Turning now to FIG. 1, a communication system 10 is described. The system 10 comprises a mobile phone 12, a base transceiver station (BTS) 14, a network 16, and a service awareness provisioning server 40. The mobile phone 12 may be a mobile phone, a personal digital assistant (PDA), a media player, or other communication enabled portable electronic device. In an embodiment, the mobile phone 12 may be implemented as a handset. Details of handsets are discussed further hereinafter. The base transceiver station 14 provides a communication link to the mobile phone 12 and couples the mobile phone 12 to the network 16. In an embodiment, the base transceiver station 14 provides a wireless communication link to the mobile phone 12 according to one or more of a code division multiple access (CDMA) wireless protocol, a global system for mobile communications (GSM) wireless protocol, a long term evolution (LTE) wireless protocol, a worldwide interoperability for microwave access (WiMAX) wireless protocol, or another wireless protocol. While a single base transceiver station 14 is illustrated in FIG. 1, it is understood that the communication system 10 may comprise any number of base transceiver stations 14 and any number of mobile phones 12. The network 16 may be a public communication network, a private communication network, or a combination thereof.

The mobile phone 12 may comprise a radio transceiver 20, a first user interface 22, and a first memory 24. Alternatively, the mobile phone 12 may comprise two or more radio transceivers 20. The first memory 24 may comprise a first read only memory (ROM) 26, and a first random access memory (RAM) 28. The service awareness provisioning server 40 may comprise a processor 42, a memory 44, and an application 46 stored in the memory 44. The service awareness provisioning server 40 may also comprise a plurality of processors located in a plurality of computers. Computers are discussed in more detail hereinafter.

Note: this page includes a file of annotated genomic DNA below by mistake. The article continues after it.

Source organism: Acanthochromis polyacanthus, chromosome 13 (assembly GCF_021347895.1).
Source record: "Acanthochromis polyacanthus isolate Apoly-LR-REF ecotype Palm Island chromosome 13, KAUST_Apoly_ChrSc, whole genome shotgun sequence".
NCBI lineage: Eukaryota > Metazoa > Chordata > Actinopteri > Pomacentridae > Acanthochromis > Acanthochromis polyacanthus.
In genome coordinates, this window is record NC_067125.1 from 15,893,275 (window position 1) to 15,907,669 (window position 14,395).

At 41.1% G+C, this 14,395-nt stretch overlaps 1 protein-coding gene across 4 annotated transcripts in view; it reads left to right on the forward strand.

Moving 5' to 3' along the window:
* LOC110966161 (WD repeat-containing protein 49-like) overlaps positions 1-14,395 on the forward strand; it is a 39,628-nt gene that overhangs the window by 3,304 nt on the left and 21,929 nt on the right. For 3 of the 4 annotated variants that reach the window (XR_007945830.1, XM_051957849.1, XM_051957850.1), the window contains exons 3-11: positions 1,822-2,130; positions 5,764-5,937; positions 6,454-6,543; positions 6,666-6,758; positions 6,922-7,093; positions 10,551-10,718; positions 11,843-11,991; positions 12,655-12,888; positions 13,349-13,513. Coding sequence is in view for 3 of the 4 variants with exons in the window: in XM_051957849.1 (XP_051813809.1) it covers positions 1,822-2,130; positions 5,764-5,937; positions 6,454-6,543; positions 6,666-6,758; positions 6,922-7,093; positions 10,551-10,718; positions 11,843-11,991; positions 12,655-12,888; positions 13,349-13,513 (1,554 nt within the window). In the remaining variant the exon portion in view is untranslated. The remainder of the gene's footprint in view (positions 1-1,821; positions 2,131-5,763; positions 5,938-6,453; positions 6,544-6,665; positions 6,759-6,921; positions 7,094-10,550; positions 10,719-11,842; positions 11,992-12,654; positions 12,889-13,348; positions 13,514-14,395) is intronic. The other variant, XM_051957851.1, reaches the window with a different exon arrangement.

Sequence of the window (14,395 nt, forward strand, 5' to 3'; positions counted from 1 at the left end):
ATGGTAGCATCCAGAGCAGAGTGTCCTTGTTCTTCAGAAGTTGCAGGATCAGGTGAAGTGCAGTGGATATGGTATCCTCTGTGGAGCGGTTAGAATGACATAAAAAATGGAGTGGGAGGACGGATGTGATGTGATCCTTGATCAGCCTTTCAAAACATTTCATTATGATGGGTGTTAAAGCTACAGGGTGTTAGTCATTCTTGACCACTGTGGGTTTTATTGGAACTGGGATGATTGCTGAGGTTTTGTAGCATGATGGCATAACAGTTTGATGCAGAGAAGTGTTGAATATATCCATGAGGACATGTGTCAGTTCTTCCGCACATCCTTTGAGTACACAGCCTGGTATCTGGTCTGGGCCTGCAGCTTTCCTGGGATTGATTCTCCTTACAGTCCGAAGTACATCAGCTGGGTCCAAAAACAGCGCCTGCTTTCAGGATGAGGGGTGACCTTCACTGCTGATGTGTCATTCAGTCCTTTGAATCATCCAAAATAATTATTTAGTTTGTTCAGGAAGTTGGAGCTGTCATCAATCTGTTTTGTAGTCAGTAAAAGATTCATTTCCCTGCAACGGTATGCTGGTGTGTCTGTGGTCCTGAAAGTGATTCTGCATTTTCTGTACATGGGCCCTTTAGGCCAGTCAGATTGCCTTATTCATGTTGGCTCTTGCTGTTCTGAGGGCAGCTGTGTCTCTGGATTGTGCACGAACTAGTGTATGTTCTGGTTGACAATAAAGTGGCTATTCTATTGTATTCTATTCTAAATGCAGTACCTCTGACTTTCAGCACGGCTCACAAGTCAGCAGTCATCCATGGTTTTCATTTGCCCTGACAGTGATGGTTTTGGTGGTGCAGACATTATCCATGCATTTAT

The application 46, when executed by a processor 42 of the service awareness provisioning server 40, may receive a first activation message from a first mobile phone 12, the mobile phone 12 being one of a plurality of generic mobile phones 12. In response to the first activation message, the application 46 identifies a first service brand associated with the first mobile phone 12, and based on the first service brand, a reference to a first content is written over-the-air to a first random access memory 28 of the first mobile phone 12. The application 46 may link the first service brand to the first mobile phone 12 by looking up in a data store (not shown) a wireless communication service provisioned for the first mobile phone 12 using a phone number of the first mobile phone 12, an electronic serial number (ESN) of the first mobile phone 12, a mobile subscriber number (MSN) of the first mobile phone 12, other identifying information of the first mobile phone 12, and/or combinations thereof.